Tagged: CRISPR

USA team editing embryos, early thoughts on alternatives and limitations - Code for life

Grant Jacobs Aug 03, 2017

Widely reported today is the research paper by an USA team who edited a gene that causes sudden heart failure in young adults. I’d like to take a different approach, briefly raising just two things that nagged at me while reading this work. Before I do be clear there are real technical advances reported.* I’m not denying or opposing them. Read More

Fixing our genes - Code for life

Grant Jacobs Jul 30, 2017

Gene editing could be a big deal. It offers some great stuff. For a few applications if also raises some interesting ethical questions. We might be able to treat some genetic disorders by convert a “broken” gene associated back to the working version of the gene, potentially providing a one-time, life-long fix for the patient. Gene therapy has a surprisingly … Read More

Natural Mutations and Sickle Cell Anaemia - News

Jean Balchin Jul 19, 2017

Using the gene-editing technique CRISPR, a UNSW Sydney-led team of scientists has introduced a beneficial natural mutation into blood cells, switching on production of foetal haemoglobin. This advance could eventually lead to a cure for sickle cell anaemia and other blood disorders. Sickle Cell Anaemia Cells in tissues need a constant, steady supply of oxygen to function properly. Normally, … Read More

Widespread invasive species control is a risky business - Guest Work

Guest Work May 26, 2017

By R. Keller Kopf, Charles Sturt University; Dale Nimmo, Charles Sturt University, and Paul Humphries, Charles Sturt University In 1977, on the islands of French Polynesia, government authorities released a predatory snail. They hoped this introduction would effectively control another species of invasive snail, previously introduced to supply escargot. Instead, by the early … Read More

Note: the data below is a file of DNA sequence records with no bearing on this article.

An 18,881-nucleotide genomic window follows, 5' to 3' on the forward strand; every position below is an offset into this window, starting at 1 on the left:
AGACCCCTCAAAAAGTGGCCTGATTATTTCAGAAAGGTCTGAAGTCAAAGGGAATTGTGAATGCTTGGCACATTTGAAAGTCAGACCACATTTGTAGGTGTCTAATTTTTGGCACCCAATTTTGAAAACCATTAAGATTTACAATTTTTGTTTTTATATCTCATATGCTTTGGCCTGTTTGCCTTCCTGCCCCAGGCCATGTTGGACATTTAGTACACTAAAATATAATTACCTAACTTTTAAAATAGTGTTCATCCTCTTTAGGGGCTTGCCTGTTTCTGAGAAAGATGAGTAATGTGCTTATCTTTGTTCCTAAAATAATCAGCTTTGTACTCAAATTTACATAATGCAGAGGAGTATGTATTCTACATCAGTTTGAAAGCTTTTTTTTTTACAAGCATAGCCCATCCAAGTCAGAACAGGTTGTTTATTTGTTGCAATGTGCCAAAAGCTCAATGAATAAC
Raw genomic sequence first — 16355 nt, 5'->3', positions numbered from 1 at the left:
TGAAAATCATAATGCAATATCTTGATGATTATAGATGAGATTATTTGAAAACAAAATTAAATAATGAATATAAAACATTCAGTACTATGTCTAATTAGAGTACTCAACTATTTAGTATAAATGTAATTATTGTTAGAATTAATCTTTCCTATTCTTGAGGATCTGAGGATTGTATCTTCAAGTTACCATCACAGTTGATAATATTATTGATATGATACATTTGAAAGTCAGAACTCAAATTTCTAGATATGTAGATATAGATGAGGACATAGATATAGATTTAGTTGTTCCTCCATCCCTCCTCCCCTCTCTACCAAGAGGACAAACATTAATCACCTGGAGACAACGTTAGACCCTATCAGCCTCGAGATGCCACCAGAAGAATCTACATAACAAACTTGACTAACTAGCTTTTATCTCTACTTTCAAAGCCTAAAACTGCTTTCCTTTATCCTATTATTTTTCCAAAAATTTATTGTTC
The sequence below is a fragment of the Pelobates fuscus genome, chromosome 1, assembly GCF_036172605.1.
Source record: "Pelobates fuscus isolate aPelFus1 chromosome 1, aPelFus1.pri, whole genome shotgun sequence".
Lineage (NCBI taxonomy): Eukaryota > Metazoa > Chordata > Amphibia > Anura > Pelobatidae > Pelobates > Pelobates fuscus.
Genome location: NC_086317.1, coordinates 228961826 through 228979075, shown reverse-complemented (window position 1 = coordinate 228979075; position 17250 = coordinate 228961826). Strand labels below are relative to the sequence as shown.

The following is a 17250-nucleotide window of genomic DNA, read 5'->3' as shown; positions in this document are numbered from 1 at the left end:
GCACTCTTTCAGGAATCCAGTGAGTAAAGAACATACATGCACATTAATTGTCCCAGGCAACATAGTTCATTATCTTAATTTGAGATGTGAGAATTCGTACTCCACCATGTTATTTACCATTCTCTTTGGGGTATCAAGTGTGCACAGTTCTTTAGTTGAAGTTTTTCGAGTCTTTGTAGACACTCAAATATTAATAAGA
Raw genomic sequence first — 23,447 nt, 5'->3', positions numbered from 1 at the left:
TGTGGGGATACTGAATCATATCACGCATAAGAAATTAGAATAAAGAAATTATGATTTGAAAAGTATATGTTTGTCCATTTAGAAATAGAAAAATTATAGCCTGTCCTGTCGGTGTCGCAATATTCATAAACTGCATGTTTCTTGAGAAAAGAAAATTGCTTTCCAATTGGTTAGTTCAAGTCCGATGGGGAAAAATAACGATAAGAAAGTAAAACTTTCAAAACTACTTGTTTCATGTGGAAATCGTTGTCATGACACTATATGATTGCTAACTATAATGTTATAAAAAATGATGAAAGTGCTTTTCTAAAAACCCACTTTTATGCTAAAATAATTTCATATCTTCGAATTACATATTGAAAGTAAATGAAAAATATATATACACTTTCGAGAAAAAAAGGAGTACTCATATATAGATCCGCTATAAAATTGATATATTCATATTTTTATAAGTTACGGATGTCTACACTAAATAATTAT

New Zealand science looks to the future – Sciblogs Horizon Scan - News

John Kerr Feb 20, 2017

Pandemics, predators and predicting sea-level rise are just a few of the issues covered in our Sciblogs Horizon Scan special series. We asked experts across the spectrum of New Zealand science to give us their take on the big issues in their field and what might be around the corner. What does the future hold in store for New Zealand … Read More

Get ready for CRISPR conservation - Wild Science

Helen Taylor Feb 09, 2017

New Zealand is known for its bold, proactive conservation strategies. Are we ready to use advanced gene editing techniques to save native species? Imagine being able to turn genes on and off, or change their code and alter their function. This is the reality of gene editing technologies facilitated by enzymes like CRISPR-Cas9. CRISPR is essentially a pair of … Read More

Anti-CRISPR ‘Get out of jail free’ card uncovered - Guest Work

Guest Work Jun 14, 2016

By Dr Heather Hendrickson, Senior Lecturer, Massey University The microbial world is an invisible war zone where tiny combatants – bacteria, viruses, molds and amoebae – are fiercely competing for resources. In this microbial melee there are no pulled punches and anything goes. The viruses that attack bacterial cells are called bacteriophages and there are estimated to be ~10 of … Read More

Monday Micro – killer viruses - Infectious Thoughts

Siouxsie Wiles Feb 03, 2014

Recent virus-related papers to get excited about: 1. Visualising HIV infection A paper just out in the open access journal PLOS Pathogens describes using 3D electron microscopy to visualise the Human Immune Immunodeficiency Virus (HIV)-1 infecting gut immune cells (1). If you remember, HIV is the virus which causes acquired immunodeficiency syndrome (AIDS). Read More

Monday Micro – smart viruses - Infectious Thoughts

Siouxsie Wiles Mar 04, 2013

I’ve always loved bacteriophage, the spaceship-like viruses which prey on bacteria*. They really do look like something from another planet. Phage are abundant in nature, found everywhere, from soil and water, to the guts of animals. They have two different life cycles; in the lytic cycle they infect bacteria, replicate themselves and then lyse and … Read More